“I couldn't believe that they printed the yearbook looking like that.”
A public school in St Johns, Florida has recently sparked outrage among students and parents. Apparently, some of the yearbook photos were terribly edited by the Bartram Trail High School to observe “modesty.”
Case in point, Riley O’Keefe, 15, wasn’t particularly pleased when she saw that a black bar was added to cover the upper part of her breasts. And she later found out she wasn’t alone as 80 other female students’ pictures were similarly altered.
“I couldn’t believe that they printed the yearbook looking like that,” she said in an interview. “And then I started to flip through the yearbook and saw more and more girls with their chest edited.”
Stephanie Fabre, Riley’s mom, defended that the outfit actually matched the school’s dress code while also pointing out:
“I know she’s worn (the outfit) in school hundreds of times because it’s like her go-to outfit.”
Fellow parent Adrian Bartlett expressed displeasure over the school’s poor decision to edit his 15-year-old daughter’s photo. He said:
“You’re telling my daughter (Brooke) that she should be ashamed of that part of her body, that she should be covering it up. I think that’s the completely wrong message to give to young teenage girls who are already going through the body shaming era and trying to understand themselves and then be comfortable with themselves.”
According to district chief of community relations Christina Langston, the yearbook coordinator just decided “to edit the photos based on her assessment that the females were not in dress code.”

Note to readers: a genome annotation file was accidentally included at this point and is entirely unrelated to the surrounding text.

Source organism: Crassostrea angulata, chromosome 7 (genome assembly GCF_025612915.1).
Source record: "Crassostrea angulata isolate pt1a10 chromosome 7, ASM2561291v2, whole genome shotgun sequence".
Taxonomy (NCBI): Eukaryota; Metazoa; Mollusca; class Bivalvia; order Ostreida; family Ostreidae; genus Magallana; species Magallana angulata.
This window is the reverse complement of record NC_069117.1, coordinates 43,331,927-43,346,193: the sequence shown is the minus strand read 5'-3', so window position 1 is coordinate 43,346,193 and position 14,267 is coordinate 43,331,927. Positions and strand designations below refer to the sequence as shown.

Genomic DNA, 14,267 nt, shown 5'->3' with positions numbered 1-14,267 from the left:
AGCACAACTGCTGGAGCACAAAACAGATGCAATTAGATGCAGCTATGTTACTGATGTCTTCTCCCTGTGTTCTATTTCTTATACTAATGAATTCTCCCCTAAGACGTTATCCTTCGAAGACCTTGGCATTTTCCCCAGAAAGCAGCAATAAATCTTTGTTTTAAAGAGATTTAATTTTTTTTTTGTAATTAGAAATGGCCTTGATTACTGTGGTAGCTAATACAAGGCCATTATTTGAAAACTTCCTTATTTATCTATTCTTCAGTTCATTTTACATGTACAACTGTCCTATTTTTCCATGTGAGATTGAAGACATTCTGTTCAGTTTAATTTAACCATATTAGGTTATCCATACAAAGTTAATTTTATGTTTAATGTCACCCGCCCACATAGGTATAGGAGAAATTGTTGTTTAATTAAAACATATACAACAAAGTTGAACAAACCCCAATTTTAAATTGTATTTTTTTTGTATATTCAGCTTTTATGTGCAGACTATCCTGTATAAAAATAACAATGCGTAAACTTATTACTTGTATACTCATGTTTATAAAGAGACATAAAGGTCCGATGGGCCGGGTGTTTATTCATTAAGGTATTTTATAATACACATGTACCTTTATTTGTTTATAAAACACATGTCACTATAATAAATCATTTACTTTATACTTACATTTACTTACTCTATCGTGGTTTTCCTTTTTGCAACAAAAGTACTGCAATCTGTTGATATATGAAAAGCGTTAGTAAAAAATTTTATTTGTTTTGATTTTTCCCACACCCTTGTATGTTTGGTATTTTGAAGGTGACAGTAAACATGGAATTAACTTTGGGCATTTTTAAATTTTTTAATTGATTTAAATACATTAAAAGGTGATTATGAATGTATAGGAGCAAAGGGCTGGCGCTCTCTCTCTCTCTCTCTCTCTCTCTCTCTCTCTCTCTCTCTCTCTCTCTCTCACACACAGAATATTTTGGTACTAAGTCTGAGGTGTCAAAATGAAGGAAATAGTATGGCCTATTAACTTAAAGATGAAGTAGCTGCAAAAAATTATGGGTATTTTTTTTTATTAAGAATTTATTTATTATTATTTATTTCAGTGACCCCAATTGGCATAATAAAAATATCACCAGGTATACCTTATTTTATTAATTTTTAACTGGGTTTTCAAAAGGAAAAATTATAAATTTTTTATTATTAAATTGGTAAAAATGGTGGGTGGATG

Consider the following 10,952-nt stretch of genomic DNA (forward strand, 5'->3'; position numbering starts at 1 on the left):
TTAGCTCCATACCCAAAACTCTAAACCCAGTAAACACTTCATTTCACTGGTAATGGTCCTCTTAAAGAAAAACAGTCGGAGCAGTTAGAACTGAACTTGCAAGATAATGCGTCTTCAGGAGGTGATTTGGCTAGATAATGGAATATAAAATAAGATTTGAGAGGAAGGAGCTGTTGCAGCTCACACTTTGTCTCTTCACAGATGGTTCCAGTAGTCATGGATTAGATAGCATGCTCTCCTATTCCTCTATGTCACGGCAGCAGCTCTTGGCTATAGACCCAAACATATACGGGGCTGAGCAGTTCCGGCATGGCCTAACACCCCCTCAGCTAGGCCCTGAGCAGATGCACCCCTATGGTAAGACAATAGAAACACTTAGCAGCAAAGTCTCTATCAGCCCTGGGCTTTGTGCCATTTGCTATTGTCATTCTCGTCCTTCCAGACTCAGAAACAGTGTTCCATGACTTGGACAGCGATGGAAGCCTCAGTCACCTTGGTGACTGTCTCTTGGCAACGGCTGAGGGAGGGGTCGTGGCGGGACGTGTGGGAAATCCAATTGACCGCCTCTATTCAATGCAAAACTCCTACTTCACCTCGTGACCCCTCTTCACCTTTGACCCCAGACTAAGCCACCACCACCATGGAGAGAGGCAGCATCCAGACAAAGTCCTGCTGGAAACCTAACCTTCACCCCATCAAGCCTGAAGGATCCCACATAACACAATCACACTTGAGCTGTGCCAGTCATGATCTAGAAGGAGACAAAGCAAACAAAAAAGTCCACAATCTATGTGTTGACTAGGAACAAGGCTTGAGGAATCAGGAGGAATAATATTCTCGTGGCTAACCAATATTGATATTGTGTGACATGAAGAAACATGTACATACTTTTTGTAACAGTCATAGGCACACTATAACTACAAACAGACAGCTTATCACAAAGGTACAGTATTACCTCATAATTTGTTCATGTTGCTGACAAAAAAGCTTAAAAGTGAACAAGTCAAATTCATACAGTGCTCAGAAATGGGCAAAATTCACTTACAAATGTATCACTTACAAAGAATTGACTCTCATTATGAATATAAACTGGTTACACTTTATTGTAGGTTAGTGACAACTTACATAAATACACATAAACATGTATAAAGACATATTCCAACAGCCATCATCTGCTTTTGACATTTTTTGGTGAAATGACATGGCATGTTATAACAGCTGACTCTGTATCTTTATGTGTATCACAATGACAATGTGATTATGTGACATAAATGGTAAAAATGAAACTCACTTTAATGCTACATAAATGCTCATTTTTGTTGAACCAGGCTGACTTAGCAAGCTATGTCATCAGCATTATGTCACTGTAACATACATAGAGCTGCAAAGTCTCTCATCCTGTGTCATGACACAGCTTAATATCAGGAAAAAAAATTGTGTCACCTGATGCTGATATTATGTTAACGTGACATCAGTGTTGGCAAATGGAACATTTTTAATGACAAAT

She likewise explained:
“Certainly, there has never been an intent to embarrass or shame any student for the clothes that they wear. Unfortunately, we are learning a valuable lesson in the importance of process and understanding that the intent is not always the result.”
The dess code indicates that “immodest, revealing, or distracting” clothing are not allowed within school premises. It further said that “students are prohibited from wearing clothing that exposes underwear or that exposes body parts in an indecent or vulgar manner.”
Some parents, however, believe that it’s time to update the said code.
“It’s antiquated,” remarked Fabre. ”I mean, it’s 2021.”
“We’re telling our girls to cover up and dress modestly to protect the boys,” agreed Brooke’s mother, who refused to be named “I think that’s just the wrong message. Everybody should be responsible for themselves and our girls to be able to dress comfortably, respectfully.”
The school will be offering a full refund for parents upset over the yearbook issue, confirmed Langston.
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